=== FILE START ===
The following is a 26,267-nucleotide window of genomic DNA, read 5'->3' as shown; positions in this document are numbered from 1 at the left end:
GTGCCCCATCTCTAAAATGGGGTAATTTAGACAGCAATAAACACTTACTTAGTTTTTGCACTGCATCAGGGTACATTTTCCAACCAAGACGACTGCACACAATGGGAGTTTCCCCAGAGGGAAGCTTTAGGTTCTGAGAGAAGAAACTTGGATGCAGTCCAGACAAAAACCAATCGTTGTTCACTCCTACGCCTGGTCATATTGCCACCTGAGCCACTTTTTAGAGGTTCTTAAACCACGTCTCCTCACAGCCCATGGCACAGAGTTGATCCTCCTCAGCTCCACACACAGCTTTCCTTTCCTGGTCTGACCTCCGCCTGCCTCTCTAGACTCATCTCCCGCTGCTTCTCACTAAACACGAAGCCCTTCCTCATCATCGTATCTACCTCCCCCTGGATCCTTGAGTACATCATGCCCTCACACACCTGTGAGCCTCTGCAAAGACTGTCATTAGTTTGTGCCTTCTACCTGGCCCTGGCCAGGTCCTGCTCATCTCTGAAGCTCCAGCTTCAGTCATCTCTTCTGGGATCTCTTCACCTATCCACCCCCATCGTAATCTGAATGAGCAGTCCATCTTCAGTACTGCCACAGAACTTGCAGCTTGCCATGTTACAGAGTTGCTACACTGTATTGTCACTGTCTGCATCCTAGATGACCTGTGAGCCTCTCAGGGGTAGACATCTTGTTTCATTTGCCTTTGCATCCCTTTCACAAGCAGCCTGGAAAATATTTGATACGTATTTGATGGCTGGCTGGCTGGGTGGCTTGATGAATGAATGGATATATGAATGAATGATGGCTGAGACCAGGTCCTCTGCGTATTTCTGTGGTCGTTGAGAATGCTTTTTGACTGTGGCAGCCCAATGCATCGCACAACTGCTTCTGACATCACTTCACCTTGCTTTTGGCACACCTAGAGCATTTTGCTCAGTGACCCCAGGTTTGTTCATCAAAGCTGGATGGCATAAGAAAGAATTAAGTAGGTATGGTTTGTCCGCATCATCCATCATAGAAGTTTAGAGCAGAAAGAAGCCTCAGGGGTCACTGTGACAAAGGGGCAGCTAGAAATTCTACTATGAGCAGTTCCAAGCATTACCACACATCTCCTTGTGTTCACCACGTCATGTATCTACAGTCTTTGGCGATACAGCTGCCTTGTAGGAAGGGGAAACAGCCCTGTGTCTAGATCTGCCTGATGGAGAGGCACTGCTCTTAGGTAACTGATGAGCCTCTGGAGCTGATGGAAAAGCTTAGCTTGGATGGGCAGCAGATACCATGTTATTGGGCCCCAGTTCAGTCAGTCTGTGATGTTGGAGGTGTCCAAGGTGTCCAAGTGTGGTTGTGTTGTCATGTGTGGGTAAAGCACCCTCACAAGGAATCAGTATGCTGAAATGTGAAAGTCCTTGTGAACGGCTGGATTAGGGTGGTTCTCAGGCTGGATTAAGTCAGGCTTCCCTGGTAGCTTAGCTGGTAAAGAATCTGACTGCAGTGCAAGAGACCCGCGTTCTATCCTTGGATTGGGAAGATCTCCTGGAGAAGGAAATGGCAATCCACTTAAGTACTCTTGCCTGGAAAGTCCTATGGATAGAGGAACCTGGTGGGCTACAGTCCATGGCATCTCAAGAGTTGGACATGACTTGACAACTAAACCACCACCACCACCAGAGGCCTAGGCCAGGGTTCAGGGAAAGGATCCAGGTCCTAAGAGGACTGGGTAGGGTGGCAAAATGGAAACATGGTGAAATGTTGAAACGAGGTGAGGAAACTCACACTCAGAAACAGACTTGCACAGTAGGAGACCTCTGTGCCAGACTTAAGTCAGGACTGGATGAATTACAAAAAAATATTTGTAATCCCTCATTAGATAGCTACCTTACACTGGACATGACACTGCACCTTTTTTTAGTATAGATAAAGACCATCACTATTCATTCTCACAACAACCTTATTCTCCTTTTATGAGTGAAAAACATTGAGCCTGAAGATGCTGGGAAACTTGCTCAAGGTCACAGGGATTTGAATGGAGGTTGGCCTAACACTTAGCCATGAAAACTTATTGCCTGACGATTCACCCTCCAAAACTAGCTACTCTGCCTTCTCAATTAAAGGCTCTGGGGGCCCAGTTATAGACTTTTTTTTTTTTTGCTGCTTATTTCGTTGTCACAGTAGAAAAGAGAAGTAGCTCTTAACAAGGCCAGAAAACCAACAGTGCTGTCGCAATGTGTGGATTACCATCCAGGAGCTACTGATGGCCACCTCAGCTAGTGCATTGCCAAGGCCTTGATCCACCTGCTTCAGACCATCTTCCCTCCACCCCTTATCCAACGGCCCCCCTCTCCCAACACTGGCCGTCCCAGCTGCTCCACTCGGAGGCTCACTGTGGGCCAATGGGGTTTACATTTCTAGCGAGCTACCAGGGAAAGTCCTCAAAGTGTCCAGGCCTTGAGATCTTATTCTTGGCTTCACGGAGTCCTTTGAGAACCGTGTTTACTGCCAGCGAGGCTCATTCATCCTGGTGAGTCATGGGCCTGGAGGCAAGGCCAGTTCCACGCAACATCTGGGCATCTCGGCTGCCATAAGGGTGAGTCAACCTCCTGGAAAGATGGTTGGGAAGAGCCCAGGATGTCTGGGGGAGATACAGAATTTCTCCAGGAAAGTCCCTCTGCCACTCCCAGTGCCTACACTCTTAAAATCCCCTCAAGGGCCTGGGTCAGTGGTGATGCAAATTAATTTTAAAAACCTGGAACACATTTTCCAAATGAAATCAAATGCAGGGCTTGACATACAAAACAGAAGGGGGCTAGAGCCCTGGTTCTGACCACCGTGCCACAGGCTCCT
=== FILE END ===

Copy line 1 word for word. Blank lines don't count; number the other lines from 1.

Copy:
The following is a 26,267-nucleotide window of genomic DNA, read 5'->3' as shown; positions in this document are numbered from 1 at the left end: